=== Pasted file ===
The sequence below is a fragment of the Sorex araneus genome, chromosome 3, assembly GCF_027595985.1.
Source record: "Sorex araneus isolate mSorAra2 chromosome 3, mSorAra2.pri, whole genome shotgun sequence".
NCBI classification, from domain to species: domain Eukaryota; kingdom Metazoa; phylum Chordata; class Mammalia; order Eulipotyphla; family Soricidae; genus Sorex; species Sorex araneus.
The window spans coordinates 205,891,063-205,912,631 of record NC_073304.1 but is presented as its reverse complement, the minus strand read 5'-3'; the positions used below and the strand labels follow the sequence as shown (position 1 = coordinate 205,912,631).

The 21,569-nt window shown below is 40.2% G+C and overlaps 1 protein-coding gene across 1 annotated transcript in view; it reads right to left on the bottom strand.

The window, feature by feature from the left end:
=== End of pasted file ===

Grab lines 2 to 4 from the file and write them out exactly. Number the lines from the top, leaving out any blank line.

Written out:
Source record: "Sorex araneus isolate mSorAra2 chromosome 3, mSorAra2.pri, whole genome shotgun sequence".
NCBI classification, from domain to species: domain Eukaryota; kingdom Metazoa; phylum Chordata; class Mammalia; order Eulipotyphla; family Soricidae; genus Sorex; species Sorex araneus.
The window spans coordinates 205,891,063-205,912,631 of record NC_073304.1 but is presented as its reverse complement, the minus strand read 5'-3'; the positions used below and the strand labels follow the sequence as shown (position 1 = coordinate 205,912,631).